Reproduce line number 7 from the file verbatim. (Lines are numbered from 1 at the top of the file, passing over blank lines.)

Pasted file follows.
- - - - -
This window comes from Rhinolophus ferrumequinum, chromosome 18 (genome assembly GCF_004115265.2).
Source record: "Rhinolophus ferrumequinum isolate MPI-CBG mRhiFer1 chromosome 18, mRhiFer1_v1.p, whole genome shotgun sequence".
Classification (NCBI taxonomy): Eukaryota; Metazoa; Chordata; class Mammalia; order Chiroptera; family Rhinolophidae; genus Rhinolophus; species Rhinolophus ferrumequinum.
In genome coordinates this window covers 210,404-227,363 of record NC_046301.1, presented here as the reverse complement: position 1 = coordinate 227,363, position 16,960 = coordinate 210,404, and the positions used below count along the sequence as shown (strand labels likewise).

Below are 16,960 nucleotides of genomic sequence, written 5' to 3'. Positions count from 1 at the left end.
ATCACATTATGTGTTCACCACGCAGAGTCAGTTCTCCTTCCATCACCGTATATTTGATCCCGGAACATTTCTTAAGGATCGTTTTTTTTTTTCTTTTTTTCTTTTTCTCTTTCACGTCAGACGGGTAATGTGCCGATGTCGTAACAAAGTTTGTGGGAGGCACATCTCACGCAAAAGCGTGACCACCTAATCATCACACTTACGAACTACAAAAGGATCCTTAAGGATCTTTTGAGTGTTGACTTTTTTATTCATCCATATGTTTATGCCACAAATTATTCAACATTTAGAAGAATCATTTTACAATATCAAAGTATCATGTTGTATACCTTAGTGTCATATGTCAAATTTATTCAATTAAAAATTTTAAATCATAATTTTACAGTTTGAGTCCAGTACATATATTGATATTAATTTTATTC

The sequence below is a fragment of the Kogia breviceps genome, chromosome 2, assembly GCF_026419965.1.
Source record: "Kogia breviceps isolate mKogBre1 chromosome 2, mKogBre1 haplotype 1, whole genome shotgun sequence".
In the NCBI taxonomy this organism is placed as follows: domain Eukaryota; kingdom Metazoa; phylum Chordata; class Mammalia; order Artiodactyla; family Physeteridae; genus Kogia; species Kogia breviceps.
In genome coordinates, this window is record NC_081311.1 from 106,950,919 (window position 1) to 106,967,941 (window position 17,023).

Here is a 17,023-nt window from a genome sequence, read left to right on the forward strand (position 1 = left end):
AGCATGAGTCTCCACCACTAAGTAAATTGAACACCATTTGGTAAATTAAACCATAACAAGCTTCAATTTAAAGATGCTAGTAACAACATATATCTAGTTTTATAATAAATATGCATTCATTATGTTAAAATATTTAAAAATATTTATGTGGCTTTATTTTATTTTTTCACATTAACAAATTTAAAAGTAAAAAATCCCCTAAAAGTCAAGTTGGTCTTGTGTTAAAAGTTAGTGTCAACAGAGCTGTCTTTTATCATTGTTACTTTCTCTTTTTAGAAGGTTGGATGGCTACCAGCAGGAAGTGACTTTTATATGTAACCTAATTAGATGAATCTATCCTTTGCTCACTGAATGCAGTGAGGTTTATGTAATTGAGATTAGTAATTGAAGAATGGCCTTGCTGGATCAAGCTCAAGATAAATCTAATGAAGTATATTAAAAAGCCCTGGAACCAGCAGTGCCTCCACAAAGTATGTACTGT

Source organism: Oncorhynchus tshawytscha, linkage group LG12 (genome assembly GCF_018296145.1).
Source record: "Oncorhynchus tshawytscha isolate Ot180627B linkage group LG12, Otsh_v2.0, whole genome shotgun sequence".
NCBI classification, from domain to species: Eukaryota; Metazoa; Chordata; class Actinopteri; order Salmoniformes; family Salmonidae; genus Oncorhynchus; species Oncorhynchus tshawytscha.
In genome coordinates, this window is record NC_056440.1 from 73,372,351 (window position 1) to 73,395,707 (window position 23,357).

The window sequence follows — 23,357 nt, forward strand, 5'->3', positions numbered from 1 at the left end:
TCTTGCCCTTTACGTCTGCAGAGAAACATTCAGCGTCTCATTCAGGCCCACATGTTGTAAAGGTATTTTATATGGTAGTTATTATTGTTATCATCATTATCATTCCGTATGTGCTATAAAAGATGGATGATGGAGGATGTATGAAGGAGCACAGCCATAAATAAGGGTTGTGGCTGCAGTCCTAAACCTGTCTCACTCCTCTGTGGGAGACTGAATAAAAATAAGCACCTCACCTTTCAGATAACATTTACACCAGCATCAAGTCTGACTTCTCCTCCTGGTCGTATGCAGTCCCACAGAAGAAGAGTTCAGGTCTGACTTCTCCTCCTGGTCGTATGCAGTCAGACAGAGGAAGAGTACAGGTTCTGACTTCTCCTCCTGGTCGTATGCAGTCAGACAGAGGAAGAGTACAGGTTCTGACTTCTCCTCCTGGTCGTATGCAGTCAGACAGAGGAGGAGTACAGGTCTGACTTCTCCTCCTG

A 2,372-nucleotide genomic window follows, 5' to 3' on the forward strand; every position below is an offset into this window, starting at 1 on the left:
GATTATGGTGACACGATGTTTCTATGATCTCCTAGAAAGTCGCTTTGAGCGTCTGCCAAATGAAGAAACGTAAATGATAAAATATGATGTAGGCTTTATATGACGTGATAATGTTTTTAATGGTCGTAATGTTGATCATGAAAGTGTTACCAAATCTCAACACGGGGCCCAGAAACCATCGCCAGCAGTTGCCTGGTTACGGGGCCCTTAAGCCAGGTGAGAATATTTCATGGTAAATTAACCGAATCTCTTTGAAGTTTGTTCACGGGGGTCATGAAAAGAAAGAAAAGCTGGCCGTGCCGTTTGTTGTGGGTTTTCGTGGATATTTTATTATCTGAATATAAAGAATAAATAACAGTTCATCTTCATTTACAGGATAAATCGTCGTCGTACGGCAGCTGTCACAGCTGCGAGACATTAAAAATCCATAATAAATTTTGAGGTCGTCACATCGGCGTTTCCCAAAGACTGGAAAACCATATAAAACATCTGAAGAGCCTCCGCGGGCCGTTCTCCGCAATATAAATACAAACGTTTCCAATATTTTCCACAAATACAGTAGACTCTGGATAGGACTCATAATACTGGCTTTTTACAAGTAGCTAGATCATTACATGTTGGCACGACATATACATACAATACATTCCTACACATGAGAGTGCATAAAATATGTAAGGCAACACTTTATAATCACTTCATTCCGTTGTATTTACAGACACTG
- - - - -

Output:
The sequence below is a fragment of the Kogia breviceps genome, chromosome 2, assembly GCF_026419965.1.